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Judgment: Barr v Police

Supreme Court of New Zealand

21 October 2009

MEDIA RELEASE – FOR IMMEDIATE PUBLICATION

LEROY JOHN BARR v NEW ZEALAND POLICE

(SC 34/2009) [2009] NZSC 109

PRESS SUMMARY

This summary is provided to assist in the understanding of the Court’s judgment. It does not comprise part of the reasons for that judgment. The full judgment with reasons is the only authoritative document. The full text of the judgment and reasons can be found at Judicial Decisions of Public Interest www.courtsofnz.govt.nz

Mr Barr pleaded guilty in the District Court to a charge of driving with excess blood alcohol. In addition to being disqualified from driving for six months and being required to pay a fine and Court costs, he was ordered to pay the fee of $102.60 of the medical practitioner who took a blood sample from him and the fee of $93 of the analyst who analysed that sample.

Mr Barr appealed to the High Court against the order that he pay the medical expenses. He claimed that the District Court had no power to make this order. The High Court agreed. Mr Barr did not challenge the order that he pay the analyst’s fee. His counsel apparently thought that there was power to make that order because the analyst’s fee was the “blood test fee” which is payable up to a prescribed amount by those convicted on the basis of a blood test. Section 67 of the Land Transport Act 1998 so provides.

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The Police appealed to the Court of Appeal against the decision of the High Court. The Court of Appeal allowed the appeal. It ruled that there was power to order payment of the medical expenses because the Costs in Criminal Cases Act 1967 permitted a Court to order a convicted person to pay any expenses properly incurred “in carrying out a prosecution”. The medical expenses were such an expense.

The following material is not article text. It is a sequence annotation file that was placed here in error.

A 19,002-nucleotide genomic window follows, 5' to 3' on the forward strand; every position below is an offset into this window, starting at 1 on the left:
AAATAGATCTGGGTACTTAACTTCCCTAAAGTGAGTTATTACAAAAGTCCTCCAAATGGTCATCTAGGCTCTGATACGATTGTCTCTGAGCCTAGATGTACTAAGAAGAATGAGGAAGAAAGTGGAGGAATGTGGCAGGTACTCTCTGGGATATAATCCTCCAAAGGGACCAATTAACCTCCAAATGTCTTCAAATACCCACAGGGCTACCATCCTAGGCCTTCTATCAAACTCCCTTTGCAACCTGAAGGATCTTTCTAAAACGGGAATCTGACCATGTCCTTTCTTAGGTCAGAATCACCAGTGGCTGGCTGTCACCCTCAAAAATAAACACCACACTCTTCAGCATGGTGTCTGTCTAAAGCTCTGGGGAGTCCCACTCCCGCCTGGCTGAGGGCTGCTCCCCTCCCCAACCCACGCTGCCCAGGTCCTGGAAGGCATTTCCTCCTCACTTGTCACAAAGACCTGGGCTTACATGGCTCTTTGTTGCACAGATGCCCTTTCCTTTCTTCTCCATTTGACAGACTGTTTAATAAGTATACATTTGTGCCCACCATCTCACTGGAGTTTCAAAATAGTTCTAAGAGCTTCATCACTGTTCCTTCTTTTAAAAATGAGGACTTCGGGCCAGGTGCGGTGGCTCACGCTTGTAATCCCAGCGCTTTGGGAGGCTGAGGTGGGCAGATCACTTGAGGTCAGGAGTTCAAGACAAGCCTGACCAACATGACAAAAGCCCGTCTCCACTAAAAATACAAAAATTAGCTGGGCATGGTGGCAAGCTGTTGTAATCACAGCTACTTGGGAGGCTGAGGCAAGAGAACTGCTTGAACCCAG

Mr Barr appealed to the Supreme Court against the decision of the Court of Appeal. The Supreme Court has decided that the definition of a “blood test” in the Land Transport Act as “the taking of a blood specimen for analysis” refers to the taking of a specimen rather than to the analysis of it. The “blood test fee” was therefore the fee of the medical practitioner who took the blood specimen, and not the fee of the analyst who analysed the specimen after it was taken. It followed that s 67 required Mr Barr to pay the medical expenses up to the maximum amount prescribed under that section, currently $93.

That finding of the Court meant however that the question then arose of whether the District Court had power to order Mr Barr to pay the analyst’s fee. The Supreme Court has ruled that it did. The expense of conducting a scientific test is recoverable under the Costs in Criminal Cases Act, even if incurred prior to the decision to prosecute, provided that there is a sufficient nexus between the incurring of the expense and the prosecution. On the present facts there was a sufficient, indeed a very close nexus between the incurring of the analyst’s fee and the prosecution.

The effect of these findings of the Court was that Mr Barr’s appeal was allowed to the extent that he was required to pay $93 towards the medical expenses of $102.60 and was required to pay the analyst’s fee.

ENDS

Full judgment: SC_34_2009_Leroy_John_Barr_v_New_Zealand_Police.pdf

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